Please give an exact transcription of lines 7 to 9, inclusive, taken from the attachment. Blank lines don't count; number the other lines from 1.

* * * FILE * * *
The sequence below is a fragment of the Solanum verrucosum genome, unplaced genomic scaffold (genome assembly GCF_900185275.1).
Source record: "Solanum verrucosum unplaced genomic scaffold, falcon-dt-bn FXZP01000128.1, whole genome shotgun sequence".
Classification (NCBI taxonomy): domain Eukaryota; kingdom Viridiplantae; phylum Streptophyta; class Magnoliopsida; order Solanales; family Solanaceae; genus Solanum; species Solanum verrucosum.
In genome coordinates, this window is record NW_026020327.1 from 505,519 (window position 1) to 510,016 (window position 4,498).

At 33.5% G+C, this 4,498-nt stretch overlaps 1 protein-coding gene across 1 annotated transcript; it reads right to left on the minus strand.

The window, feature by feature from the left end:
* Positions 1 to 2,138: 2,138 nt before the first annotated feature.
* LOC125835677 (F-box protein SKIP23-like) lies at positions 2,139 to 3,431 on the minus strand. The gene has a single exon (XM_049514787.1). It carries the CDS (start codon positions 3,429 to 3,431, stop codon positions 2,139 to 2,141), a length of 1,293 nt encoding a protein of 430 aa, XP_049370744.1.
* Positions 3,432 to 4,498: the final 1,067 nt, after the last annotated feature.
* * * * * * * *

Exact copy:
* Positions 1 to 2,138: 2,138 nt before the first annotated feature.
* LOC125835677 (F-box protein SKIP23-like) lies at positions 2,139 to 3,431 on the minus strand. The gene has a single exon (XM_049514787.1). It carries the CDS (start codon positions 3,429 to 3,431, stop codon positions 2,139 to 2,141), a length of 1,293 nt encoding a protein of 430 aa, XP_049370744.1.
* Positions 3,432 to 4,498: the final 1,067 nt, after the last annotated feature.